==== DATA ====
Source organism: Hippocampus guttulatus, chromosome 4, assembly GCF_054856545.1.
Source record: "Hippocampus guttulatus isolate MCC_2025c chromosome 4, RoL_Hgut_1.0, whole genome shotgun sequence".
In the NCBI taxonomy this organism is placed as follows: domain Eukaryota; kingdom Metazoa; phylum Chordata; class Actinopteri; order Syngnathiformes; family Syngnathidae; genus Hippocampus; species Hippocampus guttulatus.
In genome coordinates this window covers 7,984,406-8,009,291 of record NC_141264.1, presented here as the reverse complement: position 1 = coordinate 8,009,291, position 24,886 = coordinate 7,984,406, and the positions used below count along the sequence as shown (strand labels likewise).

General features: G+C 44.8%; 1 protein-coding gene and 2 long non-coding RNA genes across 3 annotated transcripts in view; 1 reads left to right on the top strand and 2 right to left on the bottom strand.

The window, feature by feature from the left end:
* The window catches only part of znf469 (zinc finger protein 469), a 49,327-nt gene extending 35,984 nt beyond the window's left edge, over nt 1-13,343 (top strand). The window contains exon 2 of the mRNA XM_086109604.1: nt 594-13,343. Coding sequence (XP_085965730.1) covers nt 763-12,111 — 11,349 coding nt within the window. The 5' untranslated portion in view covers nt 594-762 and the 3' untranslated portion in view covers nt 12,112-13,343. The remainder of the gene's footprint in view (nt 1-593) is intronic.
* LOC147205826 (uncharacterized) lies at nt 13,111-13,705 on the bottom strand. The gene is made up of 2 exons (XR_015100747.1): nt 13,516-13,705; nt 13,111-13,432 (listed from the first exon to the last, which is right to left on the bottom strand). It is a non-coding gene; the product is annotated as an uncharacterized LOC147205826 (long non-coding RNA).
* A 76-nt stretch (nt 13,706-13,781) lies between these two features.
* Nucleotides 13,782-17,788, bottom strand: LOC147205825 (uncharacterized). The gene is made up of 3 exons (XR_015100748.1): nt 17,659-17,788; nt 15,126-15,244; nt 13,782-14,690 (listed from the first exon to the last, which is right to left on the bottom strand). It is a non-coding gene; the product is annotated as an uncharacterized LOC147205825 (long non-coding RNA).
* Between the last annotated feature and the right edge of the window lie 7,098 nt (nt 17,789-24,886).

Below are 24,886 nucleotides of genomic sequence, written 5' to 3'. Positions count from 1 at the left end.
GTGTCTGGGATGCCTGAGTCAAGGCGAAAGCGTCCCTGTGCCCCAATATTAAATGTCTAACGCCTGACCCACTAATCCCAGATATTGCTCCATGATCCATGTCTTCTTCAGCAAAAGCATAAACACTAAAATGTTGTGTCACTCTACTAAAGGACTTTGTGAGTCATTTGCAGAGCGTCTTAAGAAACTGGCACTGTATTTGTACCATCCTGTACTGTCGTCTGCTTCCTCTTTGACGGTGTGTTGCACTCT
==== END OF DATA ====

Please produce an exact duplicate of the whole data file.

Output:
Source organism: Hippocampus guttulatus, chromosome 4, assembly GCF_054856545.1.
Source record: "Hippocampus guttulatus isolate MCC_2025c chromosome 4, RoL_Hgut_1.0, whole genome shotgun sequence".
In the NCBI taxonomy this organism is placed as follows: domain Eukaryota; kingdom Metazoa; phylum Chordata; class Actinopteri; order Syngnathiformes; family Syngnathidae; genus Hippocampus; species Hippocampus guttulatus.
In genome coordinates this window covers 7,984,406-8,009,291 of record NC_141264.1, presented here as the reverse complement: position 1 = coordinate 8,009,291, position 24,886 = coordinate 7,984,406, and the positions used below count along the sequence as shown (strand labels likewise).

General features: G+C 44.8%; 1 protein-coding gene and 2 long non-coding RNA genes across 3 annotated transcripts in view; 1 reads left to right on the top strand and 2 right to left on the bottom strand.

The window, feature by feature from the left end:
* The window catches only part of znf469 (zinc finger protein 469), a 49,327-nt gene extending 35,984 nt beyond the window's left edge, over nt 1-13,343 (top strand). The window contains exon 2 of the mRNA XM_086109604.1: nt 594-13,343. Coding sequence (XP_085965730.1) covers nt 763-12,111 — 11,349 coding nt within the window. The 5' untranslated portion in view covers nt 594-762 and the 3' untranslated portion in view covers nt 12,112-13,343. The remainder of the gene's footprint in view (nt 1-593) is intronic.
* LOC147205826 (uncharacterized) lies at nt 13,111-13,705 on the bottom strand. The gene is made up of 2 exons (XR_015100747.1): nt 13,516-13,705; nt 13,111-13,432 (listed from the first exon to the last, which is right to left on the bottom strand). It is a non-coding gene; the product is annotated as an uncharacterized LOC147205826 (long non-coding RNA).
* A 76-nt stretch (nt 13,706-13,781) lies between these two features.
* Nucleotides 13,782-17,788, bottom strand: LOC147205825 (uncharacterized). The gene is made up of 3 exons (XR_015100748.1): nt 17,659-17,788; nt 15,126-15,244; nt 13,782-14,690 (listed from the first exon to the last, which is right to left on the bottom strand). It is a non-coding gene; the product is annotated as an uncharacterized LOC147205825 (long non-coding RNA).
* Between the last annotated feature and the right edge of the window lie 7,098 nt (nt 17,789-24,886).

Below are 24,886 nucleotides of genomic sequence, written 5' to 3'. Positions count from 1 at the left end.
GTGTCTGGGATGCCTGAGTCAAGGCGAAAGCGTCCCTGTGCCCCAATATTAAATGTCTAACGCCTGACCCACTAATCCCAGATATTGCTCCATGATCCATGTCTTCTTCAGCAAAAGCATAAACACTAAAATGTTGTGTCACTCTACTAAAGGACTTTGTGAGTCATTTGCAGAGCGTCTTAAGAAACTGGCACTGTATTTGTACCATCCTGTACTGTCGTCTGCTTCCTCTTTGACGGTGTGTTGCACTCT